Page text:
1/2 tsp ground fenugreek
1/4 tsp whole cloves
1/2 stick cinnamon
1 tsp dry, ground ginger
1/3 tsp yellow or black mustard seeds
1/2 tsp whole white peppercorns (black would probably do)
1/2 tsp crushed red pepper flakes

Measure the ingredients into a blender jar. When everything is loaded into the blender, turn the machine to high and pulverize the bedoodles out of the stuff. It should be reduced to a fine, fragrant powder, with no chips of seeds left.

Curry spices

Curry spices

I’ve bought many of these spices at Penzey’s, an upscale gourmet store, because I didn’t want to drive all over the city. However, if you have some time on your hands, many of the ingredients can be found much more cheaply at Asian or Mexican ethnic markets. Many, too, are packaged by American companies and retailed at ordinary supermarkets. So, by way of stocking up frugally, take a few days and seek out these goodies at decent prices. Try to get whole seeds, which make a much more fragrant, vibrantly flavored product.

Cumin is the dominant flavor of curry. I used four teaspoons because I happen to like it quite a lot. However, if it’s not your favorite flavor or you’d like to accent one or more of the other flavors, you could cut it back to two teaspoons.

Many U.S. recipes ask for white peppercorns. However, the peppercorns and the red pepper are there only to give the curry a little “hot” kick, for which ordinary black pepper will do just fine. Regulate the amount you put in according to your taste for heat.

Same for the mustard seeds, which also add zing.

Turmeric is what gives curry its classic yellow color. It stains—don’t wear white clothing when you’re working with it, and be aware that it can stain tile grout. If this is a concern, cover the work counter with wax paper before beginning.

Use your product in any recipe that calls for curry powder. Curry powder per se is not especially authentic but is an artifact of the British Empire. That notwithstanding, it’s delicious in just about any kind of food you choose.

Once you've made your own curry powder, you can find a recipe in 30 Pounds/4 Months for Curried Quinoa Pilaf, Impromptu Shrimp Curry, and more.The natural foods diet and cookbook 30 Pounds/4 Months has some hints for finding spices. Once you’ve made your own curry powder, you can find a recipe in 30 Pounds/4 Months for Curried Quinoa Pilaf or Impromptu Shrimp Curry. There’s also a mouth-watering recipe for Curry Puffs, one where you might have to make a double batch to make up for the ones you were taste-testing as you cooked.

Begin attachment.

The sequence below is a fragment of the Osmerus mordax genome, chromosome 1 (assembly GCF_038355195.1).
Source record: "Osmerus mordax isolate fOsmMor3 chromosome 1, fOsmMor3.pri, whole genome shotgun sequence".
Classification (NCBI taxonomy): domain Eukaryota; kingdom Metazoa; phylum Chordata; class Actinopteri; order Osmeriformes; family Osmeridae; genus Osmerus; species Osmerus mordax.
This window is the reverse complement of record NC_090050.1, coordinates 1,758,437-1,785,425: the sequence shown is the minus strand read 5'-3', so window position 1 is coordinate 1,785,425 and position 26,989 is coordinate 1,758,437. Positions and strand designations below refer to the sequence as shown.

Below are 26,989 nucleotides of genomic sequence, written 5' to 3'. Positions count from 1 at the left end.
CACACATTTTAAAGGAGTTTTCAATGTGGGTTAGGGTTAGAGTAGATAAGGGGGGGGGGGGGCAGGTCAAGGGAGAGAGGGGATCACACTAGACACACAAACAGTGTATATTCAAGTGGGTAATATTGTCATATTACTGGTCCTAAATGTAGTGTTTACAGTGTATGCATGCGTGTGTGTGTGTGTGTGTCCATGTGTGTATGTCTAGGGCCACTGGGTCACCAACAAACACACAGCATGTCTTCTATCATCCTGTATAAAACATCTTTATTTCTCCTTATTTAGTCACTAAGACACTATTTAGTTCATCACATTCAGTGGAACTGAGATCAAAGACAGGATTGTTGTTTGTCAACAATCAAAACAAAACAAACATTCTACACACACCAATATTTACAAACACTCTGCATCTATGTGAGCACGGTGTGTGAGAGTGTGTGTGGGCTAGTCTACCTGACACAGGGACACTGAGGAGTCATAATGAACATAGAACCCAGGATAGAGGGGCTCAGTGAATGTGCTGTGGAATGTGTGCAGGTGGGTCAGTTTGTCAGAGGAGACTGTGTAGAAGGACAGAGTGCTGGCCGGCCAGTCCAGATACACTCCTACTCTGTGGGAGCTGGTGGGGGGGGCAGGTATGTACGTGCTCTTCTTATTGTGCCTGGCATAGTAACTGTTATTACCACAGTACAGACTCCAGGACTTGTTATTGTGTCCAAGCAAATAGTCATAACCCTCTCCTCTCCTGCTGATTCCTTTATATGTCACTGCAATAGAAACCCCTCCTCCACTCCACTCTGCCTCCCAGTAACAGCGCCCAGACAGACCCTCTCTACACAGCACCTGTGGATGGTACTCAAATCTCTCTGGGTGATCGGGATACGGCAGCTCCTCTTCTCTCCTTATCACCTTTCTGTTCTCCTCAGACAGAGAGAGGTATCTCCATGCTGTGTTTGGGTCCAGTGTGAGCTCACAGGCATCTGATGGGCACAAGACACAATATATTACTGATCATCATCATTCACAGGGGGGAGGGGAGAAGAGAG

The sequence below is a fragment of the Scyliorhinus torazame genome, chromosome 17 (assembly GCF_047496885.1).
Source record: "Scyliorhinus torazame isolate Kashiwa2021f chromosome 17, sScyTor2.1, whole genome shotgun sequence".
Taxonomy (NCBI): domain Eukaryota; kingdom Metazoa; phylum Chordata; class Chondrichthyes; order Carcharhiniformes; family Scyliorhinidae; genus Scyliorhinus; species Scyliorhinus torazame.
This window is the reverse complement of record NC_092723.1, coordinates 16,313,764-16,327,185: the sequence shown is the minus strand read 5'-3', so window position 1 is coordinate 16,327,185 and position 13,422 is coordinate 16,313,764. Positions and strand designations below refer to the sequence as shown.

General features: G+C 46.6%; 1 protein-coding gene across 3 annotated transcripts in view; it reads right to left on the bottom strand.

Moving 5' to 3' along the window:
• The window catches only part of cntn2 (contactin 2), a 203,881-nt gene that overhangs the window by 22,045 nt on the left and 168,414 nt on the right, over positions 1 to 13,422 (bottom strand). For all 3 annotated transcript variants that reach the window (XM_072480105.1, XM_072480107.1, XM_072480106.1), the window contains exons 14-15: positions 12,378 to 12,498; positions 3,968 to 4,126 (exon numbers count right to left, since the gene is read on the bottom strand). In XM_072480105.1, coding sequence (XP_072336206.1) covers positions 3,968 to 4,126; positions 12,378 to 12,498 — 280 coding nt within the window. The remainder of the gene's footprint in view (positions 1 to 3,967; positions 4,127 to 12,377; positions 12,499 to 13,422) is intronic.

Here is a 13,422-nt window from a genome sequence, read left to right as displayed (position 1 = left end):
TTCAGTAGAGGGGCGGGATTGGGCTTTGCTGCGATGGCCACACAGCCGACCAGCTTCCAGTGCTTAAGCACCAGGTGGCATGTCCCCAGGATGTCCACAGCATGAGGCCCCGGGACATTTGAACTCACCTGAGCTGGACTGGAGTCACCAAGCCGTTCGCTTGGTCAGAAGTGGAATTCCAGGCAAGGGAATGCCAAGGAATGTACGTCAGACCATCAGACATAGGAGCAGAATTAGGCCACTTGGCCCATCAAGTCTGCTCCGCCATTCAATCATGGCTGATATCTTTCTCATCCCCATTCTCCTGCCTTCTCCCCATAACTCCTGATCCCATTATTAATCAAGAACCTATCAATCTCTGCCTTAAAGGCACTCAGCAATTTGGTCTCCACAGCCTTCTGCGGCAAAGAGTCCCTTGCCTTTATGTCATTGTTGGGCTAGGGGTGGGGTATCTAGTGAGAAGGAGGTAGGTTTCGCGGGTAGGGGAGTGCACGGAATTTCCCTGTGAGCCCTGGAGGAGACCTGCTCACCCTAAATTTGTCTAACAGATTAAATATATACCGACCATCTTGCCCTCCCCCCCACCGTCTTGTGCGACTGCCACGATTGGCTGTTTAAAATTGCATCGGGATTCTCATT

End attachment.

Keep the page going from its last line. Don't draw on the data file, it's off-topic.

Order the Kindle version from Amazon, or if you prefer a print copy for your kitchen, and leave a message.

Images: DepositPhotos
Curry spices, © jag_cz
Pumpkin curry, © sarsmis

Caribbean Comfort Food

Here’s something I tossed together this morning, by way of fixing something good to eat that will last through several future meals. It has Caribbean roots — a friend who ran a charter boat there for several years brought the recipe back to Arizona. The idea is to stuff a winter squash (such as an acorn squash, a pumpkin, a banana squash) with a mixture of hamburger and the squash’s cooked meat plus a variety of tasty additions.

What gives this savory dish an exotic touch is that you sweeten it with a liberal dose of honey. It’s extremely simple to make, feeds a lot of people cheaply, and can be extended with any number of additions to provide future “leftovers” meals.

Normally you would bake a squash, then scoop out the golden flesh and add it to the hamburger slumgullion. Today I happened to have a bag of frozen squash in the freezer, and since I wasn’t entertaining anyone, I used that instead. This makes for even simpler preparation.

You need:

  • hamburger (1/2 to 1 pound)
  • chopped onion (1/2 to 1 onion, depending on taste
  • celery, chopped (1 stalk will do)
  • 1 clove garlic, chopped pretty finely
  • ground cinnamon to taste (about 1/4 to 1/2 tsp)
  • ground clove (pinch)
  • a handful nuts (pecans, walnuts, pistachios — whatever you have)
  • about 1/2 apple, chopped (optional)
  • honey (to taste; I used about 1/4 cup)
  • olive oil
  • salt and pepper to taste